Today is a glad but sobering anniversary for those of us who are members of Presbyterian Church (USA) congregations.
It was on this date 30 years ago that the northern (United Presbyterian Church in the U.S.A.) and the southern (Presbyterian Church in the U.S.) joined together to form the current PCUSA. The branches had separated 122 years earlier about the start of the Civil War.
At the time of the merger, the combined membership was just over 3.1 million. Today it's just under 2 million. And it's continuing to shrink as congregations upset by such matters as our approval of the ordination of otherwise-qualified gays and lesbians leave the denomination. I haven't done a specific study of how many of those departing congregations were members of the former southern branch of the church but I'm guessing they account for a majority.
What all of this merging and separating should show us is the need for humility, but often that's almost the last lesson we ever learn. Sigh.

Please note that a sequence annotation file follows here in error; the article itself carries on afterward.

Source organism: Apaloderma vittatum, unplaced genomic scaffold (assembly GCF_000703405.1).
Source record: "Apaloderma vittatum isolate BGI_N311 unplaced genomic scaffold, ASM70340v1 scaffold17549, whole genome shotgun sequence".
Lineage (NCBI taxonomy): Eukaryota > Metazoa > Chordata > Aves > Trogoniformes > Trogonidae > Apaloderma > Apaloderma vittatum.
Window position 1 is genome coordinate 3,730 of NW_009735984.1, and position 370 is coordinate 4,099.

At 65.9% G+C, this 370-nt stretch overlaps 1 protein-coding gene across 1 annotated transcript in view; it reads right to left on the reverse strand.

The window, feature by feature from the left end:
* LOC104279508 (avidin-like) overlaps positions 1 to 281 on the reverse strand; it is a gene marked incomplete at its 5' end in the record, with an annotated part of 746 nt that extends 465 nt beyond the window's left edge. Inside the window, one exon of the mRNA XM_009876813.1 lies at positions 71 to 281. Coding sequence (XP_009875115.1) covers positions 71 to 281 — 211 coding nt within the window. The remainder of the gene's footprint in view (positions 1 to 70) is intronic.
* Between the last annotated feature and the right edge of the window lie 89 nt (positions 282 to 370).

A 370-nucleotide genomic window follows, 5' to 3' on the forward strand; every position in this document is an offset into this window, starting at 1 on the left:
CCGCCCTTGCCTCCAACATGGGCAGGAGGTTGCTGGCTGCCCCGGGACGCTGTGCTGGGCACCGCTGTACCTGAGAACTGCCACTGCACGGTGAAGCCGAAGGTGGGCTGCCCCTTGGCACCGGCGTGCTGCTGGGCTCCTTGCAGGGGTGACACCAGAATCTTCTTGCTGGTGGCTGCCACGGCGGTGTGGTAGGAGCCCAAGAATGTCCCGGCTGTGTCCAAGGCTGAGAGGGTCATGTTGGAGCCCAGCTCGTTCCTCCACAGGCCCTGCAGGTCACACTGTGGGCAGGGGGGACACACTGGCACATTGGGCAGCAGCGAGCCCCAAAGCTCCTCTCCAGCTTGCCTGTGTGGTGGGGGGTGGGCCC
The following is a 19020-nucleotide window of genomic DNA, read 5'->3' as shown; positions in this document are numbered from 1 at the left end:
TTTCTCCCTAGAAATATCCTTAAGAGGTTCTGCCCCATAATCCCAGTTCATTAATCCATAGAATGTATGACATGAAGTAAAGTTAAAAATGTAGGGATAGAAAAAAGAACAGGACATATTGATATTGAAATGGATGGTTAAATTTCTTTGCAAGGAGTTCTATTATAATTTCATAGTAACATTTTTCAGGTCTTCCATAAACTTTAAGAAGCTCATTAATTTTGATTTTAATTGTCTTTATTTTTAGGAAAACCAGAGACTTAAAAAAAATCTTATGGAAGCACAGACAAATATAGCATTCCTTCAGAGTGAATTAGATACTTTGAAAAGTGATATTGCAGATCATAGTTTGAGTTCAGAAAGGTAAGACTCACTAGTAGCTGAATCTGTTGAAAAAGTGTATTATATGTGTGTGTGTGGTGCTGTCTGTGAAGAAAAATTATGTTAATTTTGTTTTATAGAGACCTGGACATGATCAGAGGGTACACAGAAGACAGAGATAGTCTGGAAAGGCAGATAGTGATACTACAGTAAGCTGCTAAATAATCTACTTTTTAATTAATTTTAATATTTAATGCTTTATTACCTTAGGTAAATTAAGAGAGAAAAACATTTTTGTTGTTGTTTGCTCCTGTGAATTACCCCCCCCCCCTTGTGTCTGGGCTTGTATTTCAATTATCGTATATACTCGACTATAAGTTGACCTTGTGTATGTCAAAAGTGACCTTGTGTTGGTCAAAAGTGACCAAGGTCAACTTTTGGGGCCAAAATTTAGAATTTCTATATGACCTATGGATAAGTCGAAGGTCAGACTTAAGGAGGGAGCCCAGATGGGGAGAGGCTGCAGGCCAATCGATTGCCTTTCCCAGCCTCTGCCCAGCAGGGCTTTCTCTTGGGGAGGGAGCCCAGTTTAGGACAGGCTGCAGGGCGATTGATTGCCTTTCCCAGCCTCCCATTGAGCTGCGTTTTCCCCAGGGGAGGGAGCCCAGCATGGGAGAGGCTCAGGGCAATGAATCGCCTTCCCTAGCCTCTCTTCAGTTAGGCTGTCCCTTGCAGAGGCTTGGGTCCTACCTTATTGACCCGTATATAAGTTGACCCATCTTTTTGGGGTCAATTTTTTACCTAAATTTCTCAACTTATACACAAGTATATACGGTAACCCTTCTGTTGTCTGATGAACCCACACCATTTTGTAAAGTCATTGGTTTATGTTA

Back in the 1980s I attended a conference at Louisville Presbyterian Theological Seminary at which one of the speakers began by listing the mergers and separations Presbyterians have experienced since about the time of the American Revolution.
At first it was an interesting list. Then, as the speaker went on and on, it dawned on us how ridiculous it all sounded. By the time the speaker finished his long, long list, many of us were rolling on the floor laughing at ourselves.
It's unclear what the future of the PCUSA is, but in the end that's not important. What's important is that in some way we continue to offer to the larger church universal the special insights and understandings of Reformed Tradition theology, rooted in an acknowledgement that at all times and in all places Jesus Christ is head of the church.
(One of the good things to come out of the merger was the Presbyterian cross/seal you see here. See if you can find a pulpit, flames of Pentecost, a Bible on the pulpit, a dove and a fish within the dove.)
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B-16 NOT IN GOOD SHAPE
The usual pattern is to watch the health of popes deteriorate while in office. But Pope Benedict XVI did the right thing earlier this year by retiring. Now, however, reports say he's in terrible health and won't last much longer. It must help him know that he made the right decision to retire.